On view at Matthew Marks is an exhibition of new work from LA-based artist Paul Sietsema. The exhibition includes new paintings and drawings, in addition to Sietsema’s two most recent films, all focusing on varying themes of production, consumption, proliferation of cultural objects and the systems in which these objects circulate.
After coating chosen objects in paint, Sietsema photographs them in his studio and duplicates them by hand on linen. As a result, his paintings on view explore various states of function and existence for the painting itself. For example, one work depicts a phone with its receiver lying beside it, representing the idea of transferring ideas between artist and viewer, while another work is a layer of red paint with exposed areas of untouched linen, suggesting that paint can make its own forms in exchange with the tactile engagement with it after it dries.
Conversely, Sietsema’s new drawings were made through a process of applying latex to the negative space of an image, after which ink is rolled over the surface of the paper. These drawings depict hands carrying out a series of actions: painting an oval, holding a cloth, and presenting a painted rectangular board. The technique used is similar in method to developing negative film, in that the negative space later becomes the positive.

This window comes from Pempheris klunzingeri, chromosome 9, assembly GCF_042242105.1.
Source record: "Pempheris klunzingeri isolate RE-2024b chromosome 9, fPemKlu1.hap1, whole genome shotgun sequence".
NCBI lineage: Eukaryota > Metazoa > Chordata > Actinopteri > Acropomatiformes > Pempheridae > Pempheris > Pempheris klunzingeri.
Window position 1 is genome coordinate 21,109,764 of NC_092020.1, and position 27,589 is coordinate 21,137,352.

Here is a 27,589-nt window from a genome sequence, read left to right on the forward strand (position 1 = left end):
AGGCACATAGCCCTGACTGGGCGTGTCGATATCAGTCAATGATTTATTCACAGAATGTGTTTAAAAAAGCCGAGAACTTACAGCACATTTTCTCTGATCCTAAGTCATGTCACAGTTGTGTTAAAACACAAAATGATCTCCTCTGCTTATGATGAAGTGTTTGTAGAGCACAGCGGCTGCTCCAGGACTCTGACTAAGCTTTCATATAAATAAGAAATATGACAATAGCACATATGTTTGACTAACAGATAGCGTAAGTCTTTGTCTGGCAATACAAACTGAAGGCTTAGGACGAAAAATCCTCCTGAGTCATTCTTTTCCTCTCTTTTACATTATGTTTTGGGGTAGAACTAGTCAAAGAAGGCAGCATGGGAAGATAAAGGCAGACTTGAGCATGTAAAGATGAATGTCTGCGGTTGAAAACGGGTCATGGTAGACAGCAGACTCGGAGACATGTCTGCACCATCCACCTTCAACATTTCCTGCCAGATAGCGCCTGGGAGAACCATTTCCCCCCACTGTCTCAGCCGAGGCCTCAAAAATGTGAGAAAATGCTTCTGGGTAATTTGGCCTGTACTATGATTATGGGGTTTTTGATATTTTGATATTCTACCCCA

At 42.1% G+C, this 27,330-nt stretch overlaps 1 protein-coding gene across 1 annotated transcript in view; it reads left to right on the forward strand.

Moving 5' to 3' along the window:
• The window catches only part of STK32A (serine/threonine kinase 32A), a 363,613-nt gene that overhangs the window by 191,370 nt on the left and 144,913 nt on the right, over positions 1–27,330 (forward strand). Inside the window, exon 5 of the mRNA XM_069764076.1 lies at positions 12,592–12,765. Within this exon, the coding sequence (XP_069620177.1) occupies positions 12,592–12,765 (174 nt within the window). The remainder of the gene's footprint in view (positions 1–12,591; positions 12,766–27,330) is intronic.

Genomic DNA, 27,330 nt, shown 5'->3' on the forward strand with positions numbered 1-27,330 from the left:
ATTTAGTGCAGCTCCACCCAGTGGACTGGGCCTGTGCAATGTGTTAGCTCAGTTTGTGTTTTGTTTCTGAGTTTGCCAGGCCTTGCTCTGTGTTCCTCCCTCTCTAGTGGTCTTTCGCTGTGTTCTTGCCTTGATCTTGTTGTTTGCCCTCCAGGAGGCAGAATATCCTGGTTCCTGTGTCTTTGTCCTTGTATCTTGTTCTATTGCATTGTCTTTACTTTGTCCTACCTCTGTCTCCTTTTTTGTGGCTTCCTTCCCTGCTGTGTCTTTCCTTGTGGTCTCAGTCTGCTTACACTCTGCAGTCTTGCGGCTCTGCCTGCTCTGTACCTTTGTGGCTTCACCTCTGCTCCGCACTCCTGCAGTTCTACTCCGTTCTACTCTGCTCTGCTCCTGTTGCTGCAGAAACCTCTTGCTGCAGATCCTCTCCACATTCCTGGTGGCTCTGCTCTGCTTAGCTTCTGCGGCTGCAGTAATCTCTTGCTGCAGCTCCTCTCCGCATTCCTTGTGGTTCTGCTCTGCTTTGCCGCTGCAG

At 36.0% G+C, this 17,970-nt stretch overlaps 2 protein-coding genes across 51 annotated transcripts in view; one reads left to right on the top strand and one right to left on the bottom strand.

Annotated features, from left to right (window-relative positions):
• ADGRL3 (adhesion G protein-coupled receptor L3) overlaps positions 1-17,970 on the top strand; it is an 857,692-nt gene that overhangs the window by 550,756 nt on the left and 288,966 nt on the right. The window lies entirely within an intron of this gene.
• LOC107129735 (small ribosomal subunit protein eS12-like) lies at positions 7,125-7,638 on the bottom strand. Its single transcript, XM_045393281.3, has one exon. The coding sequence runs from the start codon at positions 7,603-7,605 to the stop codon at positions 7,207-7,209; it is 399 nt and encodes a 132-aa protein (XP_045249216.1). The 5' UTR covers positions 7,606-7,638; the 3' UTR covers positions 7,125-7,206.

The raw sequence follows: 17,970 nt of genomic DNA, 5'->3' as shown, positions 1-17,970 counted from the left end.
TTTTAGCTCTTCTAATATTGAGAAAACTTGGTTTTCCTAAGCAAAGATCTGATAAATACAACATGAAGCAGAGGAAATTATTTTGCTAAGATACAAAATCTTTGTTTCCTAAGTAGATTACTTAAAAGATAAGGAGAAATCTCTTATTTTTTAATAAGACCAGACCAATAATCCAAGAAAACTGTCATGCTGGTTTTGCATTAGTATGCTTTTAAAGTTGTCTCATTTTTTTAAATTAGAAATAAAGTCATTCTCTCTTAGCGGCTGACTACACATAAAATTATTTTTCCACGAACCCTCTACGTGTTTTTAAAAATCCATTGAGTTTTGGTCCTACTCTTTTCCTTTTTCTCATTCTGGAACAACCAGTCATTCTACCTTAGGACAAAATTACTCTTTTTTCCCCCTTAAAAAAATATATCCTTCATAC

In another vein, Abstract Composition is a 35mm film in which a sign rotates in space, bearing a brief description of a different object each time it rotates. The sign is meant to represent the infrastructural aesthetics within manufacturing processes – the language of automated industrial production. Furthermore, the film itself was also produced using an automated system to create each phrase shown on the sign.
In addition, the 16mm film At the Hour of Tea was the central work in Sietsema’s recent traveling survey exhibition, and it is being shown in New York at Matthew Marks for the first time. The film is composed of five sequences, each configuring found objects into different variations of a tableau. The found objects include an envelope, a typewriter, coins, an inbox, and Roman glassware. The found objects represent various processes of consumption, production, communication, collecting, arranging, recording, and piecing together.
Born in 1968, Paul Sietsema has exhibited at major institutions around the world, including the Museum of Contemporary Art in Chicago, the Wexner Center for the Arts in Columbus, the Kunsthalle Basel, the Museo Nacional Centro de Arte Reina Sofía in Madrid, the Museum of Modern Art in New York, the San Francisco Museum of Modern Art, and the Whitney Museum of American Art in New York. Monographs on Sietsema’s work have been published by the Kunsthalle Basel, the Wexner Center for the Arts, the Museum of Modern Art, and the Whitney Museum.
The current exhibition at Matthew Marks will continue through October 25, 2014.
— E. Baker
Exhibition Page [Matthew Marks Gallery]